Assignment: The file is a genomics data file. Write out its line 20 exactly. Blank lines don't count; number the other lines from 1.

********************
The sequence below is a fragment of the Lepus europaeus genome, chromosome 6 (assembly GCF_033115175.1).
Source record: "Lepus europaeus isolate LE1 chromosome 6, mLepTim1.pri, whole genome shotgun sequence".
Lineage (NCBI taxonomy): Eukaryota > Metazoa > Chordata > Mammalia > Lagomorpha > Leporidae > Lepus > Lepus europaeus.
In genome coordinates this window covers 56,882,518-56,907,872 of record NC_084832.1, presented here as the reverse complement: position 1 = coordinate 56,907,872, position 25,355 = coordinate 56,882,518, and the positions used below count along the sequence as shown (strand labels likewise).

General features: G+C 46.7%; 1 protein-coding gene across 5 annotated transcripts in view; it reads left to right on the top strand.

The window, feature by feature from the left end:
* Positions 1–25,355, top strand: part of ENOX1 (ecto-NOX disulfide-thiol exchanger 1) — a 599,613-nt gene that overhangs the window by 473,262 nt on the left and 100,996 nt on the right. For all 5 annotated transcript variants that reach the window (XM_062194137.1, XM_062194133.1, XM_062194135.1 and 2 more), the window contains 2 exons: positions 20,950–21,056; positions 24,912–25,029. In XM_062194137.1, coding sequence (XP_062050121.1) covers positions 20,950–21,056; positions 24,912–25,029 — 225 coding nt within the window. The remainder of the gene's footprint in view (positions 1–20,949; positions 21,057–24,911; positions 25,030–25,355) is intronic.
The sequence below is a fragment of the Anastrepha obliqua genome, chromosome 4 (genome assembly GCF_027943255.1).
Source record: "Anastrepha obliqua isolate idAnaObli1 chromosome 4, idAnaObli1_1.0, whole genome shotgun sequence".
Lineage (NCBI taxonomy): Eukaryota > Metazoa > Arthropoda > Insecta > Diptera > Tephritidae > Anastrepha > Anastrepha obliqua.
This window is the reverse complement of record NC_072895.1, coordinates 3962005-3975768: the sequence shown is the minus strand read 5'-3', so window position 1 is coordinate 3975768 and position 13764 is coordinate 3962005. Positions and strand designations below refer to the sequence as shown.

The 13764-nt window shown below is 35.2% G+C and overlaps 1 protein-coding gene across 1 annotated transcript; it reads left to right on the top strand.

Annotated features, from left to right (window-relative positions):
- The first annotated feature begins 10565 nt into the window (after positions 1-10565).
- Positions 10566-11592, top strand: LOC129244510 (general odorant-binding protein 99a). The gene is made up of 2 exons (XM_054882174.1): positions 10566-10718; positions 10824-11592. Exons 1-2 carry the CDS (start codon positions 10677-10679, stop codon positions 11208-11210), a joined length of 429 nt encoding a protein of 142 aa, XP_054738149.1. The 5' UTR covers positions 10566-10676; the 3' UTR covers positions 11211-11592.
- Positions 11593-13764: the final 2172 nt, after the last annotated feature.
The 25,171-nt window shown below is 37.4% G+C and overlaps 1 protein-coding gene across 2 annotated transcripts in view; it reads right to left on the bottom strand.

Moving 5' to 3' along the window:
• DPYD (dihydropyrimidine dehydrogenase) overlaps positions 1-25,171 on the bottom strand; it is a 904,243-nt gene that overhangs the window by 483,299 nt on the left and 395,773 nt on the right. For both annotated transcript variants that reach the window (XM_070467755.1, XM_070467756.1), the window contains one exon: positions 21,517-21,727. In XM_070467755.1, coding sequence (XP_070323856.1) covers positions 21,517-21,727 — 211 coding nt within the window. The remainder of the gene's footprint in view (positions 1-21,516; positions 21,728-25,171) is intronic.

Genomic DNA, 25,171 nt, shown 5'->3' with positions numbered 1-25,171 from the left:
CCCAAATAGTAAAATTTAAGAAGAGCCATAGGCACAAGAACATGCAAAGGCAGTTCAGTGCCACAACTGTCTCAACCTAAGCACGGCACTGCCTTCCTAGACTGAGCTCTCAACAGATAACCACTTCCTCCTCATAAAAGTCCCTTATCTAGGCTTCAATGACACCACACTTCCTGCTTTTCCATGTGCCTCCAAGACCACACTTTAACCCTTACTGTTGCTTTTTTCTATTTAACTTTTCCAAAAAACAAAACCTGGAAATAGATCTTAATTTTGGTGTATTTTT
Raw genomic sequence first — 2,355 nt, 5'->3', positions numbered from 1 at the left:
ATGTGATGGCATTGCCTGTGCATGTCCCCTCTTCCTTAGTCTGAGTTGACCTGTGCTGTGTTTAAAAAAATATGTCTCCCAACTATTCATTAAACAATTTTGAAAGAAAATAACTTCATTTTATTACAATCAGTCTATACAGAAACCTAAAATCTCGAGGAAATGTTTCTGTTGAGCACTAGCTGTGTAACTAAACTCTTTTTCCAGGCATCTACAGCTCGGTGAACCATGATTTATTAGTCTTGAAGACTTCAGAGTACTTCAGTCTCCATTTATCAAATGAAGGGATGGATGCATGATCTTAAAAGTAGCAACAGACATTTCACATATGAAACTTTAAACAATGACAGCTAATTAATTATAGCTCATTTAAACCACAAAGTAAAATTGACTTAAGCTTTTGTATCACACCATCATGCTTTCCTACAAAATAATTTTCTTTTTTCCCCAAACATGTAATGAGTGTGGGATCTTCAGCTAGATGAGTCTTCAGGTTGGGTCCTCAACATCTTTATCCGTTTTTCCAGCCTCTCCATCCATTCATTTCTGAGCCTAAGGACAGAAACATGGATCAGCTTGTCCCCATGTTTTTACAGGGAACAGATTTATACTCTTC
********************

Genomic DNA, 25,171 nt, shown 5'->3' with positions numbered 1-25,171 from the left: